The Civil Rights Movement and the work of Dr. Martin Luther King Jr. affected the way we saw ourselves, the way we responded to microaggressions and blatant discrimination. It also affected our creative expression.
Some of the world’s best music was born of this movement, a reflection of our collective joy and triumph, deep angst and anxiety, grief and mourning. As a people, we felt empowered and emboldened and FED UP. The assassination of Dr. King added fuel to the fire in our bellies.
It seems no coincidence that Memphis became a hot seat of the movement and the music scene at that time, with Stax and Hi Records leading the charge.
As part of the MLK50 thread, I spoke with David Porter – a force behind many-a timeless song and currently the helmsman of the Made in Memphis label – about the affect King’s life and death had on him and other artists and the music of the movement.
“We were devastated…when it happened Isaac (Hayes) and I got in our car and tried to drive as close as we could to where it happened. We couldn’t do anything else at that time,” Porter said.
“There was a spirit of ‘we gotta make this world a different place’. It was an emotionally turbulent time for us. We felt a sense of responsibility…the creative pool at that time, certainly around Stax, was about making our music serve a greater purpose….This is (also) why we did WattStax….”
“When the assassination happened, we became even more cognizant of the fact that there was even more of responsibility with the messaging of the songs. There was a depression around that time to say the least. (But) there was an energy inside of us that was extremely powerful…if you listen to the Staple Singers and Rance Allen, who I worked with,… the product (the songs) related to the times.
“We were speaking to the displeasure at how we were being treated,” he said. “There was a spirit of ‘we gotta make this world a different place’. It was an emotionally turbulent time for us. We felt a sense of responsibility…the creative pool at that time, certainly around Stax, was about making our music serve a greater purpose….This is (also) why we did WattStax….”
It took a while to get a sense of emotional balance and get back into the creative mode,” Porter said.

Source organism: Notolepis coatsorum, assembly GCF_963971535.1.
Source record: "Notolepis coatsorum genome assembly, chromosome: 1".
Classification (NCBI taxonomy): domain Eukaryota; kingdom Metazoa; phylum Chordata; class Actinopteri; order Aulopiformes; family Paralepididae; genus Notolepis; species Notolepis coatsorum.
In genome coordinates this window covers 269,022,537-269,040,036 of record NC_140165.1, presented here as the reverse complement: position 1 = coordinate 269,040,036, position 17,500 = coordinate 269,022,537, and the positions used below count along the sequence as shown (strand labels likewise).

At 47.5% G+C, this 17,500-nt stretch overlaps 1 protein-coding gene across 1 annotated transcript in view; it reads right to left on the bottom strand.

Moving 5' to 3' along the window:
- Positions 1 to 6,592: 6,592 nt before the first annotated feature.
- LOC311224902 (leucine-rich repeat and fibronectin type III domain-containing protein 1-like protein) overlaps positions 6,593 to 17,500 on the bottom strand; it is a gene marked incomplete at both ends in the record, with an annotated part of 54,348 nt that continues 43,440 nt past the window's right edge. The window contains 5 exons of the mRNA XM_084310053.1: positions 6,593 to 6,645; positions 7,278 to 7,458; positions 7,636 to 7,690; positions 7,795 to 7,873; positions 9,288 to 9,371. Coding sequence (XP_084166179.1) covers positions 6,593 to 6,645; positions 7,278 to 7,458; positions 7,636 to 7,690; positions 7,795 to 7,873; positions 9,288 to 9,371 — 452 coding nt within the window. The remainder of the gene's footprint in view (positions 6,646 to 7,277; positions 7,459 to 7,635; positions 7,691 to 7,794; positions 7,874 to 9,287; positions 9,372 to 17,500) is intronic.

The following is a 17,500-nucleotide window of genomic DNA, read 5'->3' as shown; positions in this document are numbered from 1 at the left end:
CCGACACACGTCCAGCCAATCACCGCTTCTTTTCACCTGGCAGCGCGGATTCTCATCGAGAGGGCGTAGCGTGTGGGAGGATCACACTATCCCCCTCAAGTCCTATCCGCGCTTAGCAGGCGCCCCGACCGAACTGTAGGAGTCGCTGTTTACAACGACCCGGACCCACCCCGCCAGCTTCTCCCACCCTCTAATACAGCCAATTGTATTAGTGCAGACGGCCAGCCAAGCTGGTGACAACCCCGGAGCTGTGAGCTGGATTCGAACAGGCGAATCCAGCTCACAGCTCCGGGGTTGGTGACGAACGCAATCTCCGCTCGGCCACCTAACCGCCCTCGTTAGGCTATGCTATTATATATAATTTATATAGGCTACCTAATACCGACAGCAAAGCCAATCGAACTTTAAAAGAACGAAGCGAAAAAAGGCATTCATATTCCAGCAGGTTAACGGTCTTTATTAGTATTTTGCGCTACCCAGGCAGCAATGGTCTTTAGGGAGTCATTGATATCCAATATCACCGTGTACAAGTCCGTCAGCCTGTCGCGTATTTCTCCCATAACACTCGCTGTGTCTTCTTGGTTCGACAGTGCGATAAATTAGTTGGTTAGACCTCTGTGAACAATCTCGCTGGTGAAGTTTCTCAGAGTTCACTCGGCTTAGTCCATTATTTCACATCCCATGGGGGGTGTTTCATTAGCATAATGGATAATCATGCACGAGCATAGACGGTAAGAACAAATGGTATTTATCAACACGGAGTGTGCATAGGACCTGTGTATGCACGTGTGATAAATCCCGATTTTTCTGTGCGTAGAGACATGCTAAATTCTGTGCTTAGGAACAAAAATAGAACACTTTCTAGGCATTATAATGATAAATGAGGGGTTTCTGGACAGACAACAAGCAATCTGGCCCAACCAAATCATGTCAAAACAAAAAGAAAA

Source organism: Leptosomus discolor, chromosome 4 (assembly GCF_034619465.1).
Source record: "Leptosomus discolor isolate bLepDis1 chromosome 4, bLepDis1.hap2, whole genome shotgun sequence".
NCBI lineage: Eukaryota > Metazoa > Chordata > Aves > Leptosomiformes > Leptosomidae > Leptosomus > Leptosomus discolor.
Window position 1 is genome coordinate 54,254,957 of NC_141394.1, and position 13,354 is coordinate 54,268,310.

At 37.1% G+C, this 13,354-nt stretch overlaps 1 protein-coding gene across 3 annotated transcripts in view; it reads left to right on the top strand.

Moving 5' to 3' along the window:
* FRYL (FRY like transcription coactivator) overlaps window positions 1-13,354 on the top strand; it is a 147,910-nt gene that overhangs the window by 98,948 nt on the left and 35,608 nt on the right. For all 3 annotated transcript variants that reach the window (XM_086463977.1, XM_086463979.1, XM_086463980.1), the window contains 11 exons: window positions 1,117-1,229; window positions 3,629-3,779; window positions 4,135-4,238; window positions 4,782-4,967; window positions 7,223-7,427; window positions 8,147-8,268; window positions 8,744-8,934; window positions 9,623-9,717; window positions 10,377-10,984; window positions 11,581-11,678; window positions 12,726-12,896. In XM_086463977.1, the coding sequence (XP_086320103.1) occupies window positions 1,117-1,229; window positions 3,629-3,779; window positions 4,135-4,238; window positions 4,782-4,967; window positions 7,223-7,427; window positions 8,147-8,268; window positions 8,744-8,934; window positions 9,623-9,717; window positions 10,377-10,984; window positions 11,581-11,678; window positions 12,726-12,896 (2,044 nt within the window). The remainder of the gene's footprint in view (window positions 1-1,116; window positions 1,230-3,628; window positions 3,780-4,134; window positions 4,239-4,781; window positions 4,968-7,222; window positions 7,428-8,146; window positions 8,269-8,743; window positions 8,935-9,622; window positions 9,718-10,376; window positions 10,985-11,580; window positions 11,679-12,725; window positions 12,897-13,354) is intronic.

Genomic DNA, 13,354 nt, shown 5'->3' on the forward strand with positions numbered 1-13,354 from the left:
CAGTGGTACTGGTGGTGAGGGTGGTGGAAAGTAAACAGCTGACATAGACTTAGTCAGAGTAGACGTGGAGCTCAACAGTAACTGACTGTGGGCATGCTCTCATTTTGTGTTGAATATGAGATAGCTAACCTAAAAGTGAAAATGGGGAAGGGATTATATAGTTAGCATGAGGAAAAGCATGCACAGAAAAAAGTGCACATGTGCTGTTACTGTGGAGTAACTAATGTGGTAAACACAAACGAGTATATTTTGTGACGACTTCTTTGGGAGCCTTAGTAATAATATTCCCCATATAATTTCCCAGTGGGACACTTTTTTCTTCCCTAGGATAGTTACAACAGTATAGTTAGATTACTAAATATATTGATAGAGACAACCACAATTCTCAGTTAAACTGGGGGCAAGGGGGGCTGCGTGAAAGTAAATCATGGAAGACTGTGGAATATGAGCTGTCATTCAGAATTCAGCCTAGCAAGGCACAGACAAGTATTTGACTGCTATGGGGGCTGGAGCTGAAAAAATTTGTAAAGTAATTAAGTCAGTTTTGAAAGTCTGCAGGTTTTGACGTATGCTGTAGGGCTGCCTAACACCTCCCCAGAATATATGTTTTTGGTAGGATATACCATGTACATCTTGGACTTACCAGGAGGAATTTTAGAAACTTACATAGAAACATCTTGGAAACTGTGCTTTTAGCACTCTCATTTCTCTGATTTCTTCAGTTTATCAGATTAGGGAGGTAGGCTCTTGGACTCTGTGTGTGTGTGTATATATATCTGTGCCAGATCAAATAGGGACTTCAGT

“For the first few days after the assassination of Dr. King, you really didn’t see any recording sessions going on. When that happened, it was like a dark cloud came over Memphis, Tennessee.”
The Stax musicians participated in the marches and protests. Neither Hayes nor Porter were as high profile as they became in later years. So, they were able to move around without being recognized. They marched and protested and quietly gave money where it was needed.
In 2018, we as a community are still struggling, protesting and flailing under the weight of similar societal ills. Porter is keenly aware of that and feels that King’s spirit of giving is reflected among the citizens of Memphis. Giving, whether you have a little or a lot, is a part of our city’s character. And it is remarkable given that we are a city where roughly a quarter of our people live in poverty.
The 38126 (the area around Stax) is the poorest in the city. Despite that, there are bright spots. People actively working to address the food desert in the area, community bike rides, business development and so on. We talked about how the positive things so often go unrecognized.
“I don’t think that message is given the kind of visibility that it warrants. People don’t see those that have little resources that go out of their way to help young people. I give Dr. King credit for that because even though he is no longer here, his example has been a strong motivating factor for a lot of good that happens.”
On an individual level, said Porter, “I feel the necessity to do something constructive to show that we help those that follow us, the young people. That’s why I started the Consortium MMT in 2012. It’s a free resource. It is important to stimulate wealth. I mean for me at almost 76 years old to put down golf…”
His voice trailed off.
Then putting a bow on the conversation, Porter said, “Dr. King’s legacy and life were not in vain because you have a great many people whose hearts are in the right place. There is no doubt in my mind, that were it not for the people who are doing good in our community, the poverty situation would be even worse.”